By the way, a while back GNMA reported punitive Basel III treatment of mortgage servicing rights has driven the share of bank controlled servicing of GNMA mortgage issuance to 56% this year vs. 87% in 2011.
On the subject of the intersection of Dodd Frank and manufactured homes, we have, “There are many factors in lending which enable the secondary markets to work: sound underwriting practices, accurate cash flow models, and borrowers making timely payments. I would argue ‘appraisals’ should be right at the top of that list too. Recently, the six federal financial regulatory agencies issued a final rule that creates exemptions from certain appraisal requirements for a subset of higher-priced mortgage loans. The appraisal requirements for higher-priced mortgages were established by Dodd-Frank, and under the act, closed-end mortgage loans are considered to be higher-priced if they are secured by a consumer’s home and have interest rates above a certain threshold. Under this rule it requires creditors to obtain a written appraisal based on a physical visit of the home’s interior before making these loans. The final rule provides that loans of $25,000 or less (along with certain “streamlined” refinancing) are exempt from the Dodd-Frank Act appraisal requirements, which went into effect earlier this year. For manufactured homes, which I’ve been told can present unique issues in determining the appropriate valuation method, the requirements for manufactured home loans will not become effective for 18 months as to allow creditors to make the necessary operational adjustments. Starting on July 18, 2015, however, loans secured by an existing manufactured home and land will be subject to the Dodd-Frank Act’s appraisal requirements. Loans secured by a new manufactured home and land will be exempt only from the requirement that the appraiser visit the home’s interior. For loans secured by manufactured homes without land, creditors will be allowed to use other valuation methods without an appraisal, such as using third-party valuation services or “book values.” The complete 283 page supplement to the final rule can be found on the Federal Register.”
A reader wrote in and asked, “We are a mid-sized lender struggling with increased costs to originate loans and a process largely controlled by an underwhelming loan origination system. The result is an inefficient process with manual workarounds. We don’t have the budget to make technology investments that would help us improve our efficiency. Any advice?”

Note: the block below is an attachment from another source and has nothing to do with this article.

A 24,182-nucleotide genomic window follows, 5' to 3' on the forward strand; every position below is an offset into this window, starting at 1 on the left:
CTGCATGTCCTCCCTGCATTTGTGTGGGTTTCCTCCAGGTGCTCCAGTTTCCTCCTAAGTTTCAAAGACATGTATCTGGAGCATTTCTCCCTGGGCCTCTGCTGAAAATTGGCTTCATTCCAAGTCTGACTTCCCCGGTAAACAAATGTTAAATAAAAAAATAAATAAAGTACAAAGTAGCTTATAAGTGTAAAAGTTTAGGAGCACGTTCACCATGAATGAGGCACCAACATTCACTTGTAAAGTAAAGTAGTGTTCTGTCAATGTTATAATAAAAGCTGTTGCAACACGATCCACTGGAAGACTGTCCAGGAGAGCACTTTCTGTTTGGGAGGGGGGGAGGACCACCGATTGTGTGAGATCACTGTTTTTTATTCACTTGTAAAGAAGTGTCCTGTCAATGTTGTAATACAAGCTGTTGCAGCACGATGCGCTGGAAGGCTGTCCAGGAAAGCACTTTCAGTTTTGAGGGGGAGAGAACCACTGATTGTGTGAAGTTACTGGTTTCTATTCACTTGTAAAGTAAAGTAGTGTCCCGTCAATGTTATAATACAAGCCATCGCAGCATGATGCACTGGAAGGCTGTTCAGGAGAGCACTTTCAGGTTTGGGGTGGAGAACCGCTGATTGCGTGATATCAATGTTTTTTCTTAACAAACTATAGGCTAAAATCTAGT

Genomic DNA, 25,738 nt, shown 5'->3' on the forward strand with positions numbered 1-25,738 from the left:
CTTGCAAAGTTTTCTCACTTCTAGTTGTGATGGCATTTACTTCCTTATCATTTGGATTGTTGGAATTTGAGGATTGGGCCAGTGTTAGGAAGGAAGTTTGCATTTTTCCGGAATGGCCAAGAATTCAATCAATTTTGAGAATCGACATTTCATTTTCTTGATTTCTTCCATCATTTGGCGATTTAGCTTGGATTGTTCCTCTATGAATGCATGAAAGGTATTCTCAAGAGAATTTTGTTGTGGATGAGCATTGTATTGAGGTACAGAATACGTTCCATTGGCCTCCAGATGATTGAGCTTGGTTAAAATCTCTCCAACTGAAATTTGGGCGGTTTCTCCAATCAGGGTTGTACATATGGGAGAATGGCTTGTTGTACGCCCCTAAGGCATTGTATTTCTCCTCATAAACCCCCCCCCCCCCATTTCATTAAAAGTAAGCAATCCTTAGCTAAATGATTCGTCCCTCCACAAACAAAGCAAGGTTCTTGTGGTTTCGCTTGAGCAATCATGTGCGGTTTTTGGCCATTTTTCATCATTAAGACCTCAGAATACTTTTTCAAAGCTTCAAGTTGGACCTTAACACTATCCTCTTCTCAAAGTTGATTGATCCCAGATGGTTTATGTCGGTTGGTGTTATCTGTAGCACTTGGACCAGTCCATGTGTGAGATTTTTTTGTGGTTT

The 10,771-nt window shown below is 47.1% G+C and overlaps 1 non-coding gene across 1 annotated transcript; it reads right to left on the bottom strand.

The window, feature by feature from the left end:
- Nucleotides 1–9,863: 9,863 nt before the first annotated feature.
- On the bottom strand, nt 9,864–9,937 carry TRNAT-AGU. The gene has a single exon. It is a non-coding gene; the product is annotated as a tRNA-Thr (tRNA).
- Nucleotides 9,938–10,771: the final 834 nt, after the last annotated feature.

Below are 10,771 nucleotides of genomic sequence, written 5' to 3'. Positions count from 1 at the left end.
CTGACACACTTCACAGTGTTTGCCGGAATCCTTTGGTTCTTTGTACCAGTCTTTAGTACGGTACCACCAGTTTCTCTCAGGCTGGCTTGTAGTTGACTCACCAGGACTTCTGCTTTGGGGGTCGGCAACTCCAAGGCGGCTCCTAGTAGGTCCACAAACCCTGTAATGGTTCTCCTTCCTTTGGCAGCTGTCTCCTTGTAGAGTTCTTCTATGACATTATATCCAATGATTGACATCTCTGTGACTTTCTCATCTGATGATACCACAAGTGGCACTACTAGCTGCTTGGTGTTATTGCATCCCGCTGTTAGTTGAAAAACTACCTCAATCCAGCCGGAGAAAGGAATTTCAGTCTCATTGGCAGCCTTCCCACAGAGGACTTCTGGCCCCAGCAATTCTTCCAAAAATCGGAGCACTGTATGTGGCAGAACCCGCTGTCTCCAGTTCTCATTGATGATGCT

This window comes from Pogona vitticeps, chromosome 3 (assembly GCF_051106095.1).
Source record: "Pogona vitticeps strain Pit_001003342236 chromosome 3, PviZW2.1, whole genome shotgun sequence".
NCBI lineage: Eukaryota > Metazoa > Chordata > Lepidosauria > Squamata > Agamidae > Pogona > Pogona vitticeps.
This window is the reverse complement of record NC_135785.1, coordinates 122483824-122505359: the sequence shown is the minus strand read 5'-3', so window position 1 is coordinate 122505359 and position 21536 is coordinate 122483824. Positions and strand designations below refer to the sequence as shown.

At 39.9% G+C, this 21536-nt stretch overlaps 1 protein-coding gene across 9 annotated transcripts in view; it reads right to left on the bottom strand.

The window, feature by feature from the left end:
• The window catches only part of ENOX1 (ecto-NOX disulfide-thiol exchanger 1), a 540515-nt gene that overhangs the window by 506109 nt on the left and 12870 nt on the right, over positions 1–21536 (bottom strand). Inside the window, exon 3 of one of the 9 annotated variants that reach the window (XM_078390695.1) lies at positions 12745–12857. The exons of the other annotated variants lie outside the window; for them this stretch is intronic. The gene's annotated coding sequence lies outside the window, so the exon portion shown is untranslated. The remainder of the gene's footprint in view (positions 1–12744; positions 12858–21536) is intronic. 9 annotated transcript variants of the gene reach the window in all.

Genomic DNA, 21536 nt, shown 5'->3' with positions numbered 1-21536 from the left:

I checked with Matt Woods, president of Genpact Mortgage Services, and he shared these thoughts: “We are all feeling the pressure, with volume largely on the decline and costs on the rise. There have been some great recent advancements in technology that can improve production efficiency and aid in adherence to compliance requirements. The problem is that most lenders don’t have the wherewithal to afford them. Replacing your loan origination system (LOS) is a big undertaking.
“Another thing to consider, however, is whether the company really needs an entirely new LOS. It could be that budgetary concerns and operational efficiency might be better served by considering an alternative approach that is complementary rather than a complete replacement. Genpact’s Quantum platform is a cutting edge end-to-end LOS, but also offers the ability to integrate with existing legacy LOSs to address a specific pain point in the current platform, such as workflow, communication, 3rd party ordering/retrieval of services, etc.”
Matt also indicated that the pain points might not entail solely software concerns, but process issues as well. More lenders are looking for ways to lower production costs by sending tasks to outside parties to complete, he said, and Genpact has developed a new way to do this.
“Genpact uses the technology-enabled approach called ‘Business Process as a Service,’ or BPaaS for short. BPaaS allows lenders to utilize third party process providers through a secure, seamless connection with the existing LOS. With BPaaS, mortgage originators can acquire robust and cost effective turnkey operations with a very modular functional scope and the ability to turn much of the traditional fixed cost base into a more variable one. Instead of sending workflow items like verifications or other repetitive manual tasks to someone in the office, they are sent to experts at Genpact. We have had dramatic success with BPaaS, lowering origination costs by 50 percent and more for some lenders.” Thanks Matt!